First Presbyterian Church of Topeka traces its beginnings to a meeting held in the home of Mr. and Mrs. John Jackson, between Fifth and Sixth Streets on Harrison, December 19, 1859. The Reverend A. T. Rankin is regarded as the congregation’s founding father, having scoured Topeka and a surrounding eight or 10-mile radius to locate 17 area Presbyterians (eight men and seven women). The church was officially recognized by Highland Presbytery when Reverend Rankin carried forth a petition signed by the original 17 charter members and minutes of their initial meeting. Two elders – J. M. Hamilton and Ephriam Herriett – were selected as First Presbyterian’s initial officers.
About the same time as the church’s origin, the Reverend John A. Steele traveled to “Bleeding Kansas” from a flourishing congregation he had built in Grand View, Illinois. (Steele himself was a native Virginian.) Drawn to the fledgling territory in its struggle for statehood and his intense dislike for proslavery issues, Steele came to the Kansas territory and preached in the Lecompton-Topeka-Tecumseh area. Family friends lived in Lecompton, the proposed capital of the new state. However, Steele was antagonized by the proslavery factions of Lecompton and instead chose to settle in the freestate community of Topeka.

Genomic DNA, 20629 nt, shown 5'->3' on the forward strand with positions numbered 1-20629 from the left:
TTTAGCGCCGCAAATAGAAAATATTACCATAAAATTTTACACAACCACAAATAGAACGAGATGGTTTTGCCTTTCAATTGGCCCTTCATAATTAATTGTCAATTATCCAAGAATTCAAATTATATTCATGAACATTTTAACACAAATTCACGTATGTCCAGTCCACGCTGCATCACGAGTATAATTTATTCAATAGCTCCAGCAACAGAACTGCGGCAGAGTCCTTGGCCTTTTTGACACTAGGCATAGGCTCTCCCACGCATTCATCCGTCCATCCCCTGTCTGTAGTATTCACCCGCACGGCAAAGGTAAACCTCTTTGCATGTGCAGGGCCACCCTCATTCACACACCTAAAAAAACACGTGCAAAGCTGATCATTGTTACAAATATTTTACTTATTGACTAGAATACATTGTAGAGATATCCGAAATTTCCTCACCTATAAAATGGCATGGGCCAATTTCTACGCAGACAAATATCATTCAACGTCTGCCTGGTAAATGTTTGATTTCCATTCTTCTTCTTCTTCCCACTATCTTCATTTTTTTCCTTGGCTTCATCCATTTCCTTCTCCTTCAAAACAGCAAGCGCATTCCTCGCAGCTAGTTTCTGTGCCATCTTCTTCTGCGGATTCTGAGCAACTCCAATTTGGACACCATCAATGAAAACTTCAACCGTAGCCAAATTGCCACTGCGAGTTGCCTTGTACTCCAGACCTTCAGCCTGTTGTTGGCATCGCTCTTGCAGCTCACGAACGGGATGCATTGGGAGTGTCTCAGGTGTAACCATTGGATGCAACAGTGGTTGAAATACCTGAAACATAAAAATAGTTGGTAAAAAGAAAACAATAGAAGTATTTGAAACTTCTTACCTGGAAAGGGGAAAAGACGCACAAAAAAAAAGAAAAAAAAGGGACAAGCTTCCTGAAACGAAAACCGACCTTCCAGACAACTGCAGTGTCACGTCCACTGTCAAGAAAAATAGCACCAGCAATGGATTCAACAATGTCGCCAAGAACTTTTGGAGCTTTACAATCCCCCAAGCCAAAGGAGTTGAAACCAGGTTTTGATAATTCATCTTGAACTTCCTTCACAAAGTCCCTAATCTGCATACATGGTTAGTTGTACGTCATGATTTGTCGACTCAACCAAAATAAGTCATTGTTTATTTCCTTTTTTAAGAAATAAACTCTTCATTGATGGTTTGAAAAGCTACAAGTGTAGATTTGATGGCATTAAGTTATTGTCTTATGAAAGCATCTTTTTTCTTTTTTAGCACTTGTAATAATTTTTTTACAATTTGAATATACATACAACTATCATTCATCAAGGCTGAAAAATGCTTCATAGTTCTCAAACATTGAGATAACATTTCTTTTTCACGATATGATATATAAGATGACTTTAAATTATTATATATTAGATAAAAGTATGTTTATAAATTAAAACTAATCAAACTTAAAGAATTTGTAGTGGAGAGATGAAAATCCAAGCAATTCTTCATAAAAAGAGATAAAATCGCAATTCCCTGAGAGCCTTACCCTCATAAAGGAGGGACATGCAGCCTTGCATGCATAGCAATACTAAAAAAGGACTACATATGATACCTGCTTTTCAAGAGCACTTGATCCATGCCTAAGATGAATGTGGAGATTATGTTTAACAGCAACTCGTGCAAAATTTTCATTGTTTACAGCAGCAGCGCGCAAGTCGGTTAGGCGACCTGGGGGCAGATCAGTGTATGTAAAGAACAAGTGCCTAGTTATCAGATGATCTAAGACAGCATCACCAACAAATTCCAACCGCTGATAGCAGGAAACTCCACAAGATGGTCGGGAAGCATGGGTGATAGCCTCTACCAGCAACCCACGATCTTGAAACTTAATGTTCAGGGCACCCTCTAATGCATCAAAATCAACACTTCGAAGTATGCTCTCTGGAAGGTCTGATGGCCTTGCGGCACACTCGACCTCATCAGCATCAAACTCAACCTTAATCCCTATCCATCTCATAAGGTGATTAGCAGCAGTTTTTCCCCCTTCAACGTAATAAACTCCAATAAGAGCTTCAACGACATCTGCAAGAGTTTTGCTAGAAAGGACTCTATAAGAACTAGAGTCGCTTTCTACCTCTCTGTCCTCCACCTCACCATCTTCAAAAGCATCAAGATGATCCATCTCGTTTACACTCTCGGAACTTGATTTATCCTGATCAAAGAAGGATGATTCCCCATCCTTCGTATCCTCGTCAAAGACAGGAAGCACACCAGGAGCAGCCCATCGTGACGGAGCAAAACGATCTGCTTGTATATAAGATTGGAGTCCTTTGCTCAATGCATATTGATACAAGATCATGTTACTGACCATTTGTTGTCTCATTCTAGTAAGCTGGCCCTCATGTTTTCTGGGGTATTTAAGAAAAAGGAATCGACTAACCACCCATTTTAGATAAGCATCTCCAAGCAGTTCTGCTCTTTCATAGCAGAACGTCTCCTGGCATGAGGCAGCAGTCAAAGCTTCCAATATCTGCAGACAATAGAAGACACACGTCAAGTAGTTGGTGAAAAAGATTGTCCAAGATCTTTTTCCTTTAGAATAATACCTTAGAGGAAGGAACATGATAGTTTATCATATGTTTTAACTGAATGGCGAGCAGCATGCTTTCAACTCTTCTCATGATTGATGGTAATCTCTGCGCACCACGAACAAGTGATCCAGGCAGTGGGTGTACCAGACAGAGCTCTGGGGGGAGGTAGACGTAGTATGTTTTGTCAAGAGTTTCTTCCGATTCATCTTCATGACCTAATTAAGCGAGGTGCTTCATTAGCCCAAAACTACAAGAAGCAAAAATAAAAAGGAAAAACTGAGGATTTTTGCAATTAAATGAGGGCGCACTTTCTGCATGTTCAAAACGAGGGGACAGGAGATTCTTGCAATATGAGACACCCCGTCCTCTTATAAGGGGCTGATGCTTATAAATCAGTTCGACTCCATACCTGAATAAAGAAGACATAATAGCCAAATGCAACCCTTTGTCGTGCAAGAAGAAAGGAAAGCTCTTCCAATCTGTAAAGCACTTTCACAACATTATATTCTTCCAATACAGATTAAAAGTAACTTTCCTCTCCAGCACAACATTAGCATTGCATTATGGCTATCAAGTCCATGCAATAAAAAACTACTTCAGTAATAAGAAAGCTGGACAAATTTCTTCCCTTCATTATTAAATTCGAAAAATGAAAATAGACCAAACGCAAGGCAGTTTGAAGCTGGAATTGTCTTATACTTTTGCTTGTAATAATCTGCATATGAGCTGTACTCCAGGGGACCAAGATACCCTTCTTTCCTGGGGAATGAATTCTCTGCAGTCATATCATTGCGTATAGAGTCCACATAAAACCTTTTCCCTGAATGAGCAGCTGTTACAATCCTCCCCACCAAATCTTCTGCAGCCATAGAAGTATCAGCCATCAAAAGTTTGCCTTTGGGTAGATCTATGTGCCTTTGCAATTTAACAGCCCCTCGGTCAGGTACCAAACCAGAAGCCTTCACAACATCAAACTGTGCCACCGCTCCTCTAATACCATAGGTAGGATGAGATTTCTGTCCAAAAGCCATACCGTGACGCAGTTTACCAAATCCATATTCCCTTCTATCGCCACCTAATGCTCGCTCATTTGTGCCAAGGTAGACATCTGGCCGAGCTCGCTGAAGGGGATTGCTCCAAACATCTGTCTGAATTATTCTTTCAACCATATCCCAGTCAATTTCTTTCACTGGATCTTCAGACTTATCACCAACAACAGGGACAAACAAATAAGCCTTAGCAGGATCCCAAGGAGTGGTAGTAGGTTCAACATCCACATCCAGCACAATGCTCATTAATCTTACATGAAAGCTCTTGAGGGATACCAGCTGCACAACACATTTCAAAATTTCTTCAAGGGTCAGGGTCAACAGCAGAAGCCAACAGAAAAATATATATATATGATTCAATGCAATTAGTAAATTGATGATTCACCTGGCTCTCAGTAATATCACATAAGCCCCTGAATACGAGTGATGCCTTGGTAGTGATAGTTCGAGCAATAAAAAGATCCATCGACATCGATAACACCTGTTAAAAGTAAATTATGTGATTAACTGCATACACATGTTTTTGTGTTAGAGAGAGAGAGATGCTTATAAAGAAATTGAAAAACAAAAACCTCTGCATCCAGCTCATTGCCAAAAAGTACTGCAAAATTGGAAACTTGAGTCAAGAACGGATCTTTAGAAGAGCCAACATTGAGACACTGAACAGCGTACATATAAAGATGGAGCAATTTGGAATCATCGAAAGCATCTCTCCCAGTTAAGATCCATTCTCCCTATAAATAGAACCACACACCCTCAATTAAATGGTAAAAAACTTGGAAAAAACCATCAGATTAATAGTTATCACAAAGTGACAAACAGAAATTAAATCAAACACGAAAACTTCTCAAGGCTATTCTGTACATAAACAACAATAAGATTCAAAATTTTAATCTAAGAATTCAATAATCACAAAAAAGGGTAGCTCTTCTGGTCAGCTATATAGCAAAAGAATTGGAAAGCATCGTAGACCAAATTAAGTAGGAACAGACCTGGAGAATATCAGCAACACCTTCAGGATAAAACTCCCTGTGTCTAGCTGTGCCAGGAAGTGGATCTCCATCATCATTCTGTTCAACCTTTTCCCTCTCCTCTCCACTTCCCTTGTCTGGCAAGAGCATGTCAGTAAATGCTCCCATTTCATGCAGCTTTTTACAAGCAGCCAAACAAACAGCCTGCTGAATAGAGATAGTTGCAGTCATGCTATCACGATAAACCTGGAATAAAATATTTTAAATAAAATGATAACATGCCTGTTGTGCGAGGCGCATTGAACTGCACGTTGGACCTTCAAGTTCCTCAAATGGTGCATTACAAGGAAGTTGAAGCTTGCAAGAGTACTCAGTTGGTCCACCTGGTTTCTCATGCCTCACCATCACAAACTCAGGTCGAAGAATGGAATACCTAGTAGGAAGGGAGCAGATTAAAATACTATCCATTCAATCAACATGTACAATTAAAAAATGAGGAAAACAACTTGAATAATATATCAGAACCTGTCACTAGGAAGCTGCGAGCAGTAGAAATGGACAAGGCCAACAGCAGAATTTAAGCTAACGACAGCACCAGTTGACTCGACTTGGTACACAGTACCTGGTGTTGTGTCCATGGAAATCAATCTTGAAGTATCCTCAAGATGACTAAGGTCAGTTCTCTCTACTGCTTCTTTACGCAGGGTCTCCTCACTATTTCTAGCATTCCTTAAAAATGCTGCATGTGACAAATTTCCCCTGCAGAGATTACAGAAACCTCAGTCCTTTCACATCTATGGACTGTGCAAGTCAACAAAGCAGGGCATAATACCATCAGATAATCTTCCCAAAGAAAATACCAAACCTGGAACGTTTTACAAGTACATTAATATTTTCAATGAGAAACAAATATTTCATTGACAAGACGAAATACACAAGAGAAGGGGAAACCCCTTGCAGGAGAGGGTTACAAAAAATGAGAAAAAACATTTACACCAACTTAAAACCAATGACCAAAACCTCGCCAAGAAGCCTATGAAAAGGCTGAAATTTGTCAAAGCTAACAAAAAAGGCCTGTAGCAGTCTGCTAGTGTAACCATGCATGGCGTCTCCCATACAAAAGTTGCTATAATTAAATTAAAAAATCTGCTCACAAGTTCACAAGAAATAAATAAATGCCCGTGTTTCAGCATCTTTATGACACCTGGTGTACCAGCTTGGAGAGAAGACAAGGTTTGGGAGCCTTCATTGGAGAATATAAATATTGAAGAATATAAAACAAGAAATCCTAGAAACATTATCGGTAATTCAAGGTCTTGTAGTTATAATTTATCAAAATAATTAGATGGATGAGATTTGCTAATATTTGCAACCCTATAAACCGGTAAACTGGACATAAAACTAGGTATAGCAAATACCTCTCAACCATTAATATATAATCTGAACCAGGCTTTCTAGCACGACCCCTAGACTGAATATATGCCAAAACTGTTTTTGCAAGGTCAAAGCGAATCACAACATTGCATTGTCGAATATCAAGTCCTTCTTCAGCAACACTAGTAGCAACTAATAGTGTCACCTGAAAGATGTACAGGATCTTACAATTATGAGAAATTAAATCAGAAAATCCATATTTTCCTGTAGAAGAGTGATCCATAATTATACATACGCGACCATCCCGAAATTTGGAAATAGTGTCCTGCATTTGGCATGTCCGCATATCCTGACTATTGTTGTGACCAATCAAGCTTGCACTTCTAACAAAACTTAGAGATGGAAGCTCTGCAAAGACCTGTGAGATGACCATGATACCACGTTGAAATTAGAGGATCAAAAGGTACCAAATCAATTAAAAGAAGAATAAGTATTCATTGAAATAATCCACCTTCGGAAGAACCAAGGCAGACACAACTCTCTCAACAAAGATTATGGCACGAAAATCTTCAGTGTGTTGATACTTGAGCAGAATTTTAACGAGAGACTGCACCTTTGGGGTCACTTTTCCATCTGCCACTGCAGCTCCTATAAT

Congregational, Baptist, Methodist, and Episcopal churches were already established in the Topeka area. The pastorless Presbyterian congregation, having learned of the Reverend Steele’s background, fittingly selected the newcomer as minister of First Presbyterian Church.
Originally, Presbyterian services were held in the homes of the 17 charter members. Gradually, the congregation grew to a point which necessitated joint occupation with the local Episcopal church of a hall on the third floor of a building near Sixth and Kansas Avenue. The first church building was constructed at 712 Kansas Avenue on a lot purchased by the Reverend Steele and Elder Hamilton and the structure was affectionately termed the “little brick church,” in First Presbyterian history. The minister himself supervised construction while his son Robert (12 years old) helped to haul stones from a nearby quarry on Deer Creek.
In 1864, Elder Hamilton moved to Leavenworth. The Reverend Steele purchased Hamilton’s share in the original building and presented the structure to the congregation with stipulation that the members begin work on a church home within two years. Thus, a new church of native stone was constructed at approximately 107 East Eighth Street near Quincy. Dimensions of this building were 35 x 75 feet, on a lot 100 x 1,330 feet. The second church is recorded as having its first service October 5, 1867. It was used until the 1880s when the second congregational home was sold for $12,000. This $12,000 would play an important role in the financing of the present church building at 817 Harrison.